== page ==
Cystitis is the medical term for a bladder infection. Bladder infections are more common in female dogs and cats than in male dogs and cats due to the shorter, larger urethra. Clinical signs of dogs with cystitis include having accidents in the house, frequent squatting and attempting to urinate when outside, excessive licking at the vulva, and occasionally increased thirst and urination. Cats with cystitis also have accidents outside their litter pan, will have frequent visits to the litter pan, will also lick excessively at their vulva and on occasion, will vomit, presumably from lower abdominal pain. Causes of bladder infections can vary, but the two most common are incomplete bladder emptying and bladder crystals or stones that irritate the lining of the bladder. Because a dog or cat can flush the bladder to help reduce infections by frequent urination, many of these clinical signs don’t appear until the infection has been present for several days or even weeks.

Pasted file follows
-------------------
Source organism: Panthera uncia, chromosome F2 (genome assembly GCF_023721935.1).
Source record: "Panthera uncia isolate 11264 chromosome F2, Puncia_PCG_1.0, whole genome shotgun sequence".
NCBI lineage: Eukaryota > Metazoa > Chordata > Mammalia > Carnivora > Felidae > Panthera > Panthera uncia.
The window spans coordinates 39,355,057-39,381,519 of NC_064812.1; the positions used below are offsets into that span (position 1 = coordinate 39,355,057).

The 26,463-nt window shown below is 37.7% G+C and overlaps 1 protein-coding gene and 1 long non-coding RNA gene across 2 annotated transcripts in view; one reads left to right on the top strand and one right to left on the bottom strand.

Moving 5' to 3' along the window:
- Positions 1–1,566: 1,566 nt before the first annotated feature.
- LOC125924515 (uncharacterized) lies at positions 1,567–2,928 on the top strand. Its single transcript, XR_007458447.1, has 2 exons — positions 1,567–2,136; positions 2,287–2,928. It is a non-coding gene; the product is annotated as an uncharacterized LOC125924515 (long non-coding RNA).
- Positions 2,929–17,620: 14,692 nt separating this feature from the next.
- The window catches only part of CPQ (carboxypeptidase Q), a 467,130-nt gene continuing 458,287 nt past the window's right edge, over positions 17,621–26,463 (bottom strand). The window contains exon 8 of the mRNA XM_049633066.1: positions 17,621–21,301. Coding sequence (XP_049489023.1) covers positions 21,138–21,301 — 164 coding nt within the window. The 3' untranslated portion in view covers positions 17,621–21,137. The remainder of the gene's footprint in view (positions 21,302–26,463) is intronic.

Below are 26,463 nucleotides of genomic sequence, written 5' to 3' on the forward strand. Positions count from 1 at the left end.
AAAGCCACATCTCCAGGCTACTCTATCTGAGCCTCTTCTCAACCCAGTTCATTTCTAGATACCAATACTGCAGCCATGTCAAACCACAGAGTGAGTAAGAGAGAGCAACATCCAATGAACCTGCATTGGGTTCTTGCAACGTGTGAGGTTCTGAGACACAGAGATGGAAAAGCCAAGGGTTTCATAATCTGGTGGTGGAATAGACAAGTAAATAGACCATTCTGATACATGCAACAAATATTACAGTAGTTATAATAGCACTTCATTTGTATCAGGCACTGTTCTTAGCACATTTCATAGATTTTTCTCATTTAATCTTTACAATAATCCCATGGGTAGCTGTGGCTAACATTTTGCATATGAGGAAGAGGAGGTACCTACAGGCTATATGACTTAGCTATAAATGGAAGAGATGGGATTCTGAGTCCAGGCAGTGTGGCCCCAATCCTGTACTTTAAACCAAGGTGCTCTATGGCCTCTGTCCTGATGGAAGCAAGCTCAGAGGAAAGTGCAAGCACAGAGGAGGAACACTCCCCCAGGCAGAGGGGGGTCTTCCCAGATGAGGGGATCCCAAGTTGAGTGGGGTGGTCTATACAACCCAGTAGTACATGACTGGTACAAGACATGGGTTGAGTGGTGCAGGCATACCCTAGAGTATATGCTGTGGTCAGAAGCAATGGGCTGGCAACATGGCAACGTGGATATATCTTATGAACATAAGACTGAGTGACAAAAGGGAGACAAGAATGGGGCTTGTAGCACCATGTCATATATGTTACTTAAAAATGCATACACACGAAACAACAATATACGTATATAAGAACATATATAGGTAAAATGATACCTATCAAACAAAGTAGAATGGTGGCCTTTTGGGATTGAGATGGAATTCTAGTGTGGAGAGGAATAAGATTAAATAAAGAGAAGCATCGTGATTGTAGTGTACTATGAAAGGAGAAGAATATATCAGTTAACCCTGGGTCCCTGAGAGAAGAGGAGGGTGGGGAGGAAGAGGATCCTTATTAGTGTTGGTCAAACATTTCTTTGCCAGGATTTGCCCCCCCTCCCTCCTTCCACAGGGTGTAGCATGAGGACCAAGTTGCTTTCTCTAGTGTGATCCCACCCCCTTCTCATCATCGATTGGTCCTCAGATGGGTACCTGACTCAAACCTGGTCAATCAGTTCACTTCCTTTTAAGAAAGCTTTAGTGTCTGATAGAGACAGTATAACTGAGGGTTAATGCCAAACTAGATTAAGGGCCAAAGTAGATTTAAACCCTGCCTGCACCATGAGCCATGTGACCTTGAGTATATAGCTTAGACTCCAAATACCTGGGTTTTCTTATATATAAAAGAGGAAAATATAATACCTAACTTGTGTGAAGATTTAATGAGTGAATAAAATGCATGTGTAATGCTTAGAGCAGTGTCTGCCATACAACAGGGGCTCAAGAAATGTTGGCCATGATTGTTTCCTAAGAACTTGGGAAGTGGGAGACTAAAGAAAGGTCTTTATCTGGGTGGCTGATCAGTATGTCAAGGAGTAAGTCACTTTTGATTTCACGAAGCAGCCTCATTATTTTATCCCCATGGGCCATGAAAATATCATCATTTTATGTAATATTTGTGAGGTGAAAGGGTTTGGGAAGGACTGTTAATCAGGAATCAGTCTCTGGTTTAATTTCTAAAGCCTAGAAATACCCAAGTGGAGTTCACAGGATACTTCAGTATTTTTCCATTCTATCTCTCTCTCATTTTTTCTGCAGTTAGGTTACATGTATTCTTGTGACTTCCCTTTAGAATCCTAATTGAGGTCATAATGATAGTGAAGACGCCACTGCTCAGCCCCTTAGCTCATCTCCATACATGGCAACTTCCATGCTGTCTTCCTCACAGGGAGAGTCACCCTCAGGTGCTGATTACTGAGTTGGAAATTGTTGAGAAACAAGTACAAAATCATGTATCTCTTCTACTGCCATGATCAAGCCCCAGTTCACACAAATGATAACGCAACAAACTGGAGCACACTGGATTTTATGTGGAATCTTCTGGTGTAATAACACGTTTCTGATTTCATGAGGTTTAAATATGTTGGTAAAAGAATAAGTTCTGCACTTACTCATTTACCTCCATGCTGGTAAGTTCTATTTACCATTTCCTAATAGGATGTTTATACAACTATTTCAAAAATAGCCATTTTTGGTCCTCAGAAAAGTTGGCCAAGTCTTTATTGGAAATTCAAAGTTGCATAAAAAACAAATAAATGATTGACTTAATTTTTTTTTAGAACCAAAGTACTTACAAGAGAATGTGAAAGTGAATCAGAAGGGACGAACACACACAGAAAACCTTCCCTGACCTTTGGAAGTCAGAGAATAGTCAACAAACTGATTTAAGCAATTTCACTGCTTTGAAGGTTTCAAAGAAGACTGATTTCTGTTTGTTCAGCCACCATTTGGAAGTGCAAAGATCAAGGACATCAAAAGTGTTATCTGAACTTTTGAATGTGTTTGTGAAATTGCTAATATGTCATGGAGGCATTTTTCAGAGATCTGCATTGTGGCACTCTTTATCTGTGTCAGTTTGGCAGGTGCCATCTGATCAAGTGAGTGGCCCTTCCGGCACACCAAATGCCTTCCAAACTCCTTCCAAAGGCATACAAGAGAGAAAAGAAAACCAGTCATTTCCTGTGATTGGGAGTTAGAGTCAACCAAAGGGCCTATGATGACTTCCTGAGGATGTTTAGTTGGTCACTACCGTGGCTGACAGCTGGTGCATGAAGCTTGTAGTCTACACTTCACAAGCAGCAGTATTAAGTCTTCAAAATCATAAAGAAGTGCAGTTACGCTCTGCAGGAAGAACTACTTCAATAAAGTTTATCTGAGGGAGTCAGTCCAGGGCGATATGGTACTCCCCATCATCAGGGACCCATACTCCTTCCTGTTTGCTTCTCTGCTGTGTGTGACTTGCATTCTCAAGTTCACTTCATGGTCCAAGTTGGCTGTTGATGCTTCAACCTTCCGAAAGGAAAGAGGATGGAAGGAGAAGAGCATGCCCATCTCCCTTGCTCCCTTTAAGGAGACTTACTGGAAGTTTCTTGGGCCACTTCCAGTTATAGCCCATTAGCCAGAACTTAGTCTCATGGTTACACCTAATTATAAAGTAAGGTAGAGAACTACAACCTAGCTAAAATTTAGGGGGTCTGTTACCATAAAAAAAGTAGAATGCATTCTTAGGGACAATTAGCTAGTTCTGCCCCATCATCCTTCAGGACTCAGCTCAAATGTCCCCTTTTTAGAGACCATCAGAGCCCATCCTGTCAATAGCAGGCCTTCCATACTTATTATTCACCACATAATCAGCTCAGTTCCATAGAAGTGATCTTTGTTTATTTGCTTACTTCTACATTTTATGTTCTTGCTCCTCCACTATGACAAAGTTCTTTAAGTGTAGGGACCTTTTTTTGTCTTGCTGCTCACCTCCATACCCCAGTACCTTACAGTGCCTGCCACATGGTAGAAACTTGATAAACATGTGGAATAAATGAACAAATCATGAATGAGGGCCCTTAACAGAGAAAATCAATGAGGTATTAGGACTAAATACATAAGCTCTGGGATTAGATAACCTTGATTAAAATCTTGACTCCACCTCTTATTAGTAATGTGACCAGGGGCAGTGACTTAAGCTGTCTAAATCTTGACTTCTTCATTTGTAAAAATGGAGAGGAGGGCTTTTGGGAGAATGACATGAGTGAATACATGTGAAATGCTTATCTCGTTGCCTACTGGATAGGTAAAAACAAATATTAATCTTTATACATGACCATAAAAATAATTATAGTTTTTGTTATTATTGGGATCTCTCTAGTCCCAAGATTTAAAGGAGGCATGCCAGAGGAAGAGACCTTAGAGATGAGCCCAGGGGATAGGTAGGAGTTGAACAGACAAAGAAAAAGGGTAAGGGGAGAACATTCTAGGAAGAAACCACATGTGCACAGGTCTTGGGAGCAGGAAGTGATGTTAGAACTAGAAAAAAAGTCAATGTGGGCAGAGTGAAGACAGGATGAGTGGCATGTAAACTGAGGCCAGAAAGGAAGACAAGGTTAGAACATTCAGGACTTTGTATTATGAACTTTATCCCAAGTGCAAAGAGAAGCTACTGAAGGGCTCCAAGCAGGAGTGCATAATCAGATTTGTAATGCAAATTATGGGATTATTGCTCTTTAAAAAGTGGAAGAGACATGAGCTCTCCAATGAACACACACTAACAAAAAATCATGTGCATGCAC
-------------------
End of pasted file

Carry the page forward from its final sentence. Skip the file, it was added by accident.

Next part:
Cystitis is diagnosed from testing the urine by what is called a urinalysis. The urine is screened for blood, protein, pH, ketones, glucose, bilirubin, and urobilinogen, and is examined under the microscope for red and white blood cells, bacteria, crystals, epithelial cells, casts, and any abnormality that may be present.
Once diagnosed, bladder infections are treated with antibiotics given for a minimum of 2 weeks, after which a follow-up sample of urine should be checked to confirm that the problems are gone. If there are underlying problems that lead to bladder infections, such as bladder stones or bladder tumors, it may be necessary to take x-rays to evaluate the bladder for these problems.